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Despite all the rhetoric about how important it is to have an unpolluted and healthy Chesapeake Bay, sometimes you just have to wonder if anyone is really taking this Bay cleanup issue seriously. We’ve known for years now that agricultural operations in the Bay states are the number one source of nutrients and sediments to the watershed, yet neither state nor federal regulators have shown any willingness to do any of the things – permitting, compliance mandates and enforcement – that have worked well with so many other polluting industries.
While power plants, paper mills, sewage treatment plants and manufacturing plants have largely been cleaned up through the implementation of regulatory “stick” approaches, the chosen method of ag pollution abatement comprises of a series of unsuccessful, voluntary “carrot” approaches, including manure transport programs and nutrient trading.
After decades of failure, we’re about to reach new depths of futility with a bill, largely written by Maryland’s own Department of Agriculture, which was introduced this legislative session in Maryland by Senator Thomas Middleton. Middleton’s “Ag Certainty” bill will not only make certain that these highly polluting operations continue to pollute with officially sanctioned immunity, but it will also openly undermine the current Bay cleanup plan – the Bay Total Maximum Daily Load (TMDL).
Ag Certainty refers to a program under which agricultural operations that certify that they meet pollution reduction goals or certain pollution-control requirements will be deemed in compliance with existing and/or future water quality regulations and standards. In short, it’s a blanket immunity program designed to offer Big Ag a continuing free ride from mandatory pollution control and enforcement. Even worse, it ties regulator’s hands when it comes to implementing more protective water quality approaches when needed.
MDA and Senator Middleton’s Ag Certainty legislation could give Maryland’s roughly 5,000 farmers 10 years of immunity from any changes in future state regulation in exchange for what they are already supposed to be doing: complying with their existing nutrient management and soil conservation plans so that they don’t foul our public trust waterways.
While getting Ag to commit to current pollution abatement measures might sound like a good idea, locking in 10 more years of paper compliance with secret Nutrient Management Plans (NMPs) is a death sentence for the Bay. The Maryland Department of Agriculture likes to boast that 99 percent of farms in the state have submitted NMPs to the agency and the vast majority of farmers are complying with these plans, yet agriculture still remains the number one source of pollution in the Bay.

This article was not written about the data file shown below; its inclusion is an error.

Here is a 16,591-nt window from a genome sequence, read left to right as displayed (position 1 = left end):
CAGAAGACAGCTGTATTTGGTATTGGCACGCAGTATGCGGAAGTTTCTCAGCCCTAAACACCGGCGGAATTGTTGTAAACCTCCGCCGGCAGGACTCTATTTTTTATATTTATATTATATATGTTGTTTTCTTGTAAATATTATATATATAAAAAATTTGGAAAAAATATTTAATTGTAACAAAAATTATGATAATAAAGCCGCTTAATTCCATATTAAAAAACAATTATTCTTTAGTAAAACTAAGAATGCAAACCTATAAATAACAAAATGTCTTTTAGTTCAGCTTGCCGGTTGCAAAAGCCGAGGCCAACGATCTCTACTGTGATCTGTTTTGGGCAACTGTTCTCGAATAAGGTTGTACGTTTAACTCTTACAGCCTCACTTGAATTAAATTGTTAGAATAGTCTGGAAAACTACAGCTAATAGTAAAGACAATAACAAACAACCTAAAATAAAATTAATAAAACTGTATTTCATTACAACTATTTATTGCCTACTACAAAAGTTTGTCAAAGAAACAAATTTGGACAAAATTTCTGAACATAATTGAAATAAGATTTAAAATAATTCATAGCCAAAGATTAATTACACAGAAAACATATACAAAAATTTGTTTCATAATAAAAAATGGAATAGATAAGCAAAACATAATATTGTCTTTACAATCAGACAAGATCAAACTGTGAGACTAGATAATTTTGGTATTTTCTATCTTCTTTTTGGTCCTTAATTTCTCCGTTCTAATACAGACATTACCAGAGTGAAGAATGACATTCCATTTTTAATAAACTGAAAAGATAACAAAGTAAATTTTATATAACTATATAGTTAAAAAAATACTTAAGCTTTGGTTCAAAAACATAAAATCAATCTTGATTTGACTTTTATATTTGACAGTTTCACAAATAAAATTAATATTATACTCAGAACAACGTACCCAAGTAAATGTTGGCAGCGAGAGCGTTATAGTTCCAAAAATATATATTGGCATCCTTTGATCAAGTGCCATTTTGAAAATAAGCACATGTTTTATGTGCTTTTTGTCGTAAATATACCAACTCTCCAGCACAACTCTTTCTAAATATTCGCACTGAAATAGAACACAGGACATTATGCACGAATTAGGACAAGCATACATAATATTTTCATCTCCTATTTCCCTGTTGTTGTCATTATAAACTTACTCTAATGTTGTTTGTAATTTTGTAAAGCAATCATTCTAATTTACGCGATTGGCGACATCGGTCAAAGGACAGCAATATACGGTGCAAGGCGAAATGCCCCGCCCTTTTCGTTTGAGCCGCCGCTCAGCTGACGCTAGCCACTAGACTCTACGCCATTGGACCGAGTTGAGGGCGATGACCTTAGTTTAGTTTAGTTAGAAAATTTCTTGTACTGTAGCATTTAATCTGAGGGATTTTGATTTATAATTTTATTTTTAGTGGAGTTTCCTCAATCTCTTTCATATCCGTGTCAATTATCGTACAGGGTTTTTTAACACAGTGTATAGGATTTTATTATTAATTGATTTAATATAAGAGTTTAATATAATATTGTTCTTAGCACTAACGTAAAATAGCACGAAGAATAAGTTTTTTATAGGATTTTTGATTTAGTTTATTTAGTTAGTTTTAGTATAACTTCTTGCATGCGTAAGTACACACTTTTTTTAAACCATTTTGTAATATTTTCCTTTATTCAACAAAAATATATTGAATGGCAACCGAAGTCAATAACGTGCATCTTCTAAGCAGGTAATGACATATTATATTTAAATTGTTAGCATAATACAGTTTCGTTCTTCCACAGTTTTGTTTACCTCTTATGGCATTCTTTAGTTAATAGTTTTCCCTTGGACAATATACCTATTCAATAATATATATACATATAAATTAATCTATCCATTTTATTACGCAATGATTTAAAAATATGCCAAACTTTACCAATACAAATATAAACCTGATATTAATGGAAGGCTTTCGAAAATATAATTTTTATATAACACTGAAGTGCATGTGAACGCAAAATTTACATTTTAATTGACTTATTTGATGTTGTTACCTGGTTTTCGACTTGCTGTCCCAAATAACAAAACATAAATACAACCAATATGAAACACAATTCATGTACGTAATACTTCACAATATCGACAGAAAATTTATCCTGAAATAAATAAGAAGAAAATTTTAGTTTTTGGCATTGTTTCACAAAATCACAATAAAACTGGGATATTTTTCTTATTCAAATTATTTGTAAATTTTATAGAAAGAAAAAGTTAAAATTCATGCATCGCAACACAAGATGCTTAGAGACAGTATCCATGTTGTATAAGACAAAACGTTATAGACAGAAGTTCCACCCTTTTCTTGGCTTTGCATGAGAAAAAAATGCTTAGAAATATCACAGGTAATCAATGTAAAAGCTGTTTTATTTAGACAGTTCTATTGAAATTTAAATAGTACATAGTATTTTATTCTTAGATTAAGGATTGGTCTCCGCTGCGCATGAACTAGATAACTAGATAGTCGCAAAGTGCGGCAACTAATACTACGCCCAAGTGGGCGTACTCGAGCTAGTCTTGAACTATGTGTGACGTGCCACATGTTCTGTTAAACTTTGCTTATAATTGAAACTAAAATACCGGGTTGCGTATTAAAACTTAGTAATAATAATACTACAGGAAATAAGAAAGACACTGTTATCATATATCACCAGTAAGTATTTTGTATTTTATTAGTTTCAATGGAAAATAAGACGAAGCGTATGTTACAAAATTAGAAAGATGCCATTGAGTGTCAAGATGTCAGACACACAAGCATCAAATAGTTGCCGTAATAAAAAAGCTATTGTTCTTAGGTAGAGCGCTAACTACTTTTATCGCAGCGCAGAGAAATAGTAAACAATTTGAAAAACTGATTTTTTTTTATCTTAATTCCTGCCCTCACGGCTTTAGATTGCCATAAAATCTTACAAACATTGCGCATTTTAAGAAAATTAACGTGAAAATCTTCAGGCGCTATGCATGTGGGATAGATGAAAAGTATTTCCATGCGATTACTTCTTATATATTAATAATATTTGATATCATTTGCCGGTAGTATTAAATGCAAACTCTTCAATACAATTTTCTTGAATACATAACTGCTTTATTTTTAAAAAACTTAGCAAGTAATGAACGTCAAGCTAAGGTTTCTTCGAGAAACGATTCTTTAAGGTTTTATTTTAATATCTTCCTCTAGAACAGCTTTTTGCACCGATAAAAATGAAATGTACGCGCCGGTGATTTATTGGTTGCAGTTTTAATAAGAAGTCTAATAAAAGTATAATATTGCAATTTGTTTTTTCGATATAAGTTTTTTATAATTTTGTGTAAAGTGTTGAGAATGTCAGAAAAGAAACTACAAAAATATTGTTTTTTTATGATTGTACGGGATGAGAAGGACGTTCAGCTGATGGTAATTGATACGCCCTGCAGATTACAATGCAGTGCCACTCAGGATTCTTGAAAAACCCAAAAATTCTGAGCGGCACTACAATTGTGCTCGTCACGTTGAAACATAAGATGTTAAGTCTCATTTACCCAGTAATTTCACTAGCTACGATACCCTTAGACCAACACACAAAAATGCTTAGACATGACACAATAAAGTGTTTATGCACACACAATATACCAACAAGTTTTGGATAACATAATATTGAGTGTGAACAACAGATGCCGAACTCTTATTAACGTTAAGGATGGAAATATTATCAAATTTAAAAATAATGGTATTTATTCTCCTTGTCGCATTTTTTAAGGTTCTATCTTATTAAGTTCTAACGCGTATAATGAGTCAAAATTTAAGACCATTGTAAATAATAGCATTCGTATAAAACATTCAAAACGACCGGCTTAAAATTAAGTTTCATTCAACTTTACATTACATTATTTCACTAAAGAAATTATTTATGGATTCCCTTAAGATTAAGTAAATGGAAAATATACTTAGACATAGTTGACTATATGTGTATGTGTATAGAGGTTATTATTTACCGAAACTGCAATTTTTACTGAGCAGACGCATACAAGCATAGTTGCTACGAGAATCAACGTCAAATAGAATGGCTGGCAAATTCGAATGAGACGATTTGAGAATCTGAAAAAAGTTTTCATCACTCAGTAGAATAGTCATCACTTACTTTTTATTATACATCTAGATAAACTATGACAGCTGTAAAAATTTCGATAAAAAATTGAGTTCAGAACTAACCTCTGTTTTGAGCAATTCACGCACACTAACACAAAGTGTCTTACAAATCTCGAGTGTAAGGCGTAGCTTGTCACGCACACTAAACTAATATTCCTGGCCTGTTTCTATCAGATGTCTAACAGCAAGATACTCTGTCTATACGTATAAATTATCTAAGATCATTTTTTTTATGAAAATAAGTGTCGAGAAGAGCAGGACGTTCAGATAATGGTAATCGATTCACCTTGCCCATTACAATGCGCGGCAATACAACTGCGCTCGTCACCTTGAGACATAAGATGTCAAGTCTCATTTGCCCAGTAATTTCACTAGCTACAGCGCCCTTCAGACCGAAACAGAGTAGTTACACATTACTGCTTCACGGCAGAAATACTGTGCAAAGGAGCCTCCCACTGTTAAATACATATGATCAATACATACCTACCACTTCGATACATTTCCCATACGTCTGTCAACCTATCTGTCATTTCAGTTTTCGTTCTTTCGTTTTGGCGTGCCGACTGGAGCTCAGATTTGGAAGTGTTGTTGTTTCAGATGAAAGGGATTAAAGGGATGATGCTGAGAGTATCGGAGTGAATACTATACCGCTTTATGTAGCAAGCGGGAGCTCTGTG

If farmers are all truly in compliance with their plans, this can only mean that the NMPs are broken. Plus, thanks to the recent Perdue litigation, we now know that NMPs are subject to manipulation by industry to avoid controlling pollution sources. The bill also expands on Maryland’s improper system of “Ag secrecy” to go along with its newfound certainty. Under existing state law (and the Ag Certainty bill), citizens are not even allowed to see the NMPs with which these farms are purportedly in compliance.
Ag certainty, with its immunity from future pollution abatement measures, also makes a mockery out of the Bay TMDL. Two years ago, EPA finalized this comprehensive “pollution diet” to restore clean water in the Chesapeake Bay and the region’s streams, creeks and rivers. Most importantly, to account for the “dynamic” nature of the Bay watershed and uncertain efficacy of the current plan, EPA built into the TMDL a set of checkpoints that allow for fine-tuning in case standards aren’t being met. Included in this accountability process are two-year milestones that represent key check-in points on the way to having all pollution reduction measures in place by 2025 to restore the Bay and its tidal rivers. Come 2017, the Bay TMDL calls for an even more comprehensive refinement of the plan should there be insufficient pollution reductions. EPA considers these milestones to be “a critical part of an accountability framework agreed upon by EPA and the states to assure progress.”
According to EPA’s TMDL Executive Summary, the Agency even dropped protective federal “backstops” (regulatory safety nets in case water quality was not being met) from the TMDL in exchange for some assurances from the states. For example, Maryland, Delaware and Virginia agreed to consider implementation of mandatory programs for agriculture by the end of this year if pollution reductions fall behind schedule. Not coincidentally, these are now the three states in the Bay Region that are developing Ag Certainty programs that will stop regulators from being able to make any shifts in the way Ag pollution is controlled should the Bay TMDL benchmarks not be reached.
MDA and Middleton’s Bill expressly exempts Ag operations from compliance with any changes in state or local laws necessary to meet the TMDL or the state Watershed Implementation Plans. So now Maryland, and other Bay states, are going from “mandatory” to “immunity” and those two-year checkpoints and 2017 re-visitation are rendered meaningless when it comes to the watershed’s biggest industrial source of pollution.
With Ag Certainty, we’ve just thrown a “critical” part of the TMDL out the window; the only real “certainty” that remains is that we’ll all be sitting down in 2025 again and try to come up with the next, great plan to clean up the Bay.